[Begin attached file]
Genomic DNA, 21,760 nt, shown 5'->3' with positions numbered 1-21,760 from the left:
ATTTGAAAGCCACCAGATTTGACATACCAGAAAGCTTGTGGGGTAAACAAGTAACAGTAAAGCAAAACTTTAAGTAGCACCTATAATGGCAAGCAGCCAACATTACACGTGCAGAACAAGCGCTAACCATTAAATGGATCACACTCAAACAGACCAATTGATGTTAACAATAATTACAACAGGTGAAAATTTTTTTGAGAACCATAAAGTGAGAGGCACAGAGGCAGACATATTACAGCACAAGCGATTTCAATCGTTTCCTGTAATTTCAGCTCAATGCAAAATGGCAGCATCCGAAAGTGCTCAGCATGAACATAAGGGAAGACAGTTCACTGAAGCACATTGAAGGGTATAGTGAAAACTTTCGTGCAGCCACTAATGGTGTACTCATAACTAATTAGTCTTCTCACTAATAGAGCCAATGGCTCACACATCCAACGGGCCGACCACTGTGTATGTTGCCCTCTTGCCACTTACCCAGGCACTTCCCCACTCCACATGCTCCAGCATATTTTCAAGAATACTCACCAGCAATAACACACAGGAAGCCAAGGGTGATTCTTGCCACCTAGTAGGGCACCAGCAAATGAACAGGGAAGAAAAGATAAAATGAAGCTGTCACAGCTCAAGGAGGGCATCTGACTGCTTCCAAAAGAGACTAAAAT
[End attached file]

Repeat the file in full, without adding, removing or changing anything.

Genomic DNA, 21,760 nt, shown 5'->3' with positions numbered 1-21,760 from the left:
ATTTGAAAGCCACCAGATTTGACATACCAGAAAGCTTGTGGGGTAAACAAGTAACAGTAAAGCAAAACTTTAAGTAGCACCTATAATGGCAAGCAGCCAACATTACACGTGCAGAACAAGCGCTAACCATTAAATGGATCACACTCAAACAGACCAATTGATGTTAACAATAATTACAACAGGTGAAAATTTTTTTGAGAACCATAAAGTGAGAGGCACAGAGGCAGACATATTACAGCACAAGCGATTTCAATCGTTTCCTGTAATTTCAGCTCAATGCAAAATGGCAGCATCCGAAAGTGCTCAGCATGAACATAAGGGAAGACAGTTCACTGAAGCACATTGAAGGGTATAGTGAAAACTTTCGTGCAGCCACTAATGGTGTACTCATAACTAATTAGTCTTCTCACTAATAGAGCCAATGGCTCACACATCCAACGGGCCGACCACTGTGTATGTTGCCCTCTTGCCACTTACCCAGGCACTTCCCCACTCCACATGCTCCAGCATATTTTCAAGAATACTCACCAGCAATAACACACAGGAAGCCAAGGGTGATTCTTGCCACCTAGTAGGGCACCAGCAAATGAACAGGGAAGAAAAGATAAAATGAAGCTGTCACAGCTCAAGGAGGGCATCTGACTGCTTCCAAAAGAGACTAAAAT